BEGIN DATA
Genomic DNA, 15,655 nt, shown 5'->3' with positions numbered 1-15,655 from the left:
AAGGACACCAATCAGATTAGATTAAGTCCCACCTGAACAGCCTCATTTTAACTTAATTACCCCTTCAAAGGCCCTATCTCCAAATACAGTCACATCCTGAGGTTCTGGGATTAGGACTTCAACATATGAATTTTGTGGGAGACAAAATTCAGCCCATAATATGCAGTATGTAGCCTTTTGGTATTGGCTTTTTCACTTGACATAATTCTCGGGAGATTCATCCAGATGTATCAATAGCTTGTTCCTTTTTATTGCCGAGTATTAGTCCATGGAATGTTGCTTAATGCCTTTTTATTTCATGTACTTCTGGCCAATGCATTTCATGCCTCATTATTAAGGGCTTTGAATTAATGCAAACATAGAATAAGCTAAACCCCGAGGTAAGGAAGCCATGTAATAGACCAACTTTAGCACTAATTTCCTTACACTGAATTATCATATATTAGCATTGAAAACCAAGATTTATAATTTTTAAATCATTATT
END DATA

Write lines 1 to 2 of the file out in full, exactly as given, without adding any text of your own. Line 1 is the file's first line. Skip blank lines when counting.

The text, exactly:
Genomic DNA, 15,655 nt, shown 5'->3' with positions numbered 1-15,655 from the left:
AAGGACACCAATCAGATTAGATTAAGTCCCACCTGAACAGCCTCATTTTAACTTAATTACCCCTTCAAAGGCCCTATCTCCAAATACAGTCACATCCTGAGGTTCTGGGATTAGGACTTCAACATATGAATTTTGTGGGAGACAAAATTCAGCCCATAATATGCAGTATGTAGCCTTTTGGTATTGGCTTTTTCACTTGACATAATTCTCGGGAGATTCATCCAGATGTATCAATAGCTTGTTCCTTTTTATTGCCGAGTATTAGTCCATGGAATGTTGCTTAATGCCTTTTTATTTCATGTACTTCTGGCCAATGCATTTCATGCCTCATTATTAAGGGCTTTGAATTAATGCAAACATAGAATAAGCTAAACCCCGAGGTAAGGAAGCCATGTAATAGACCAACTTTAGCACTAATTTCCTTACACTGAATTATCATATATTAGCATTGAAAACCAAGATTTATAATTTTTAAATCATTATT